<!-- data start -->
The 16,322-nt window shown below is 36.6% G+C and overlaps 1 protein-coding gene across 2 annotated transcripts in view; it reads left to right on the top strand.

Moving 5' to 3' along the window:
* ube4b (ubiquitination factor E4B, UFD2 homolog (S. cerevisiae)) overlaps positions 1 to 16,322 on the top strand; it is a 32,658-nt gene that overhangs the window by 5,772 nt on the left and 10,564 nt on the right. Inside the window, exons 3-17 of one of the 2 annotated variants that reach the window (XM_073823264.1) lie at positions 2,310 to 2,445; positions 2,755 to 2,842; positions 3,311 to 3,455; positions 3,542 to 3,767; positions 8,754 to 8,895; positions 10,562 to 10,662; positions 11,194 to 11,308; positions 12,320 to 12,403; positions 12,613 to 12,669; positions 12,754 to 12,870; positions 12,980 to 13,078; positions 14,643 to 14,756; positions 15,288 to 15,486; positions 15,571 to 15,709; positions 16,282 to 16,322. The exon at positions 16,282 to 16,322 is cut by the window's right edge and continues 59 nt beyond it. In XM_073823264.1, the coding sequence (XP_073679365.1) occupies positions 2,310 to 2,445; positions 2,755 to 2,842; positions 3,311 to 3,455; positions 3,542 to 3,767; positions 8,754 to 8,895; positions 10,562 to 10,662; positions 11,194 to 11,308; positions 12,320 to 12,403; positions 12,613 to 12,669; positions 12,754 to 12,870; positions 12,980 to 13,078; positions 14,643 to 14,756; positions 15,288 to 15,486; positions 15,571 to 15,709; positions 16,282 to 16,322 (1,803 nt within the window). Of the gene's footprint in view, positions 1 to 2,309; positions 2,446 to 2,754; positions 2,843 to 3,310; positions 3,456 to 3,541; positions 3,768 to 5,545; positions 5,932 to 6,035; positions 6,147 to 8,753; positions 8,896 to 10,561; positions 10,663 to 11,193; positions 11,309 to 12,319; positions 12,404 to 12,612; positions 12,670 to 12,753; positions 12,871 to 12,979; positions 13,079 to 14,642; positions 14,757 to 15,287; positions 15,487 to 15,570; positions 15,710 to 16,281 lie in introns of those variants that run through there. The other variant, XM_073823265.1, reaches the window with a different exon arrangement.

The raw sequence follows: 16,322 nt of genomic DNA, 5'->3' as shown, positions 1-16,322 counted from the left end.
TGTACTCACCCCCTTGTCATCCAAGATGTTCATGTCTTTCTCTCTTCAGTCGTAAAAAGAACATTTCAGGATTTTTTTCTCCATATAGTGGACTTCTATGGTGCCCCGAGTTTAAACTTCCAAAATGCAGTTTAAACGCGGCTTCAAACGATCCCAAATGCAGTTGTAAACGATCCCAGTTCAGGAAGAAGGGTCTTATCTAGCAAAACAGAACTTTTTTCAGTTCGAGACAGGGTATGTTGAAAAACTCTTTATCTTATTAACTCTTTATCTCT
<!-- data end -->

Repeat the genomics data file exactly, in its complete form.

The 16,322-nt window shown below is 36.6% G+C and overlaps 1 protein-coding gene across 2 annotated transcripts in view; it reads left to right on the top strand.

Moving 5' to 3' along the window:
* ube4b (ubiquitination factor E4B, UFD2 homolog (S. cerevisiae)) overlaps positions 1 to 16,322 on the top strand; it is a 32,658-nt gene that overhangs the window by 5,772 nt on the left and 10,564 nt on the right. Inside the window, exons 3-17 of one of the 2 annotated variants that reach the window (XM_073823264.1) lie at positions 2,310 to 2,445; positions 2,755 to 2,842; positions 3,311 to 3,455; positions 3,542 to 3,767; positions 8,754 to 8,895; positions 10,562 to 10,662; positions 11,194 to 11,308; positions 12,320 to 12,403; positions 12,613 to 12,669; positions 12,754 to 12,870; positions 12,980 to 13,078; positions 14,643 to 14,756; positions 15,288 to 15,486; positions 15,571 to 15,709; positions 16,282 to 16,322. The exon at positions 16,282 to 16,322 is cut by the window's right edge and continues 59 nt beyond it. In XM_073823264.1, the coding sequence (XP_073679365.1) occupies positions 2,310 to 2,445; positions 2,755 to 2,842; positions 3,311 to 3,455; positions 3,542 to 3,767; positions 8,754 to 8,895; positions 10,562 to 10,662; positions 11,194 to 11,308; positions 12,320 to 12,403; positions 12,613 to 12,669; positions 12,754 to 12,870; positions 12,980 to 13,078; positions 14,643 to 14,756; positions 15,288 to 15,486; positions 15,571 to 15,709; positions 16,282 to 16,322 (1,803 nt within the window). Of the gene's footprint in view, positions 1 to 2,309; positions 2,446 to 2,754; positions 2,843 to 3,310; positions 3,456 to 3,541; positions 3,768 to 5,545; positions 5,932 to 6,035; positions 6,147 to 8,753; positions 8,896 to 10,561; positions 10,663 to 11,193; positions 11,309 to 12,319; positions 12,404 to 12,612; positions 12,670 to 12,753; positions 12,871 to 12,979; positions 13,079 to 14,642; positions 14,757 to 15,287; positions 15,487 to 15,570; positions 15,710 to 16,281 lie in introns of those variants that run through there. The other variant, XM_073823265.1, reaches the window with a different exon arrangement.

The raw sequence follows: 16,322 nt of genomic DNA, 5'->3' as shown, positions 1-16,322 counted from the left end.
TGTACTCACCCCCTTGTCATCCAAGATGTTCATGTCTTTCTCTCTTCAGTCGTAAAAAGAACATTTCAGGATTTTTTTCTCCATATAGTGGACTTCTATGGTGCCCCGAGTTTAAACTTCCAAAATGCAGTTTAAACGCGGCTTCAAACGATCCCAAATGCAGTTGTAAACGATCCCAGTTCAGGAAGAAGGGTCTTATCTAGCAAAACAGAACTTTTTTCAGTTCGAGACAGGGTATGTTGAAAAACTCTTTATCTTATTAACTCTTTATCTCT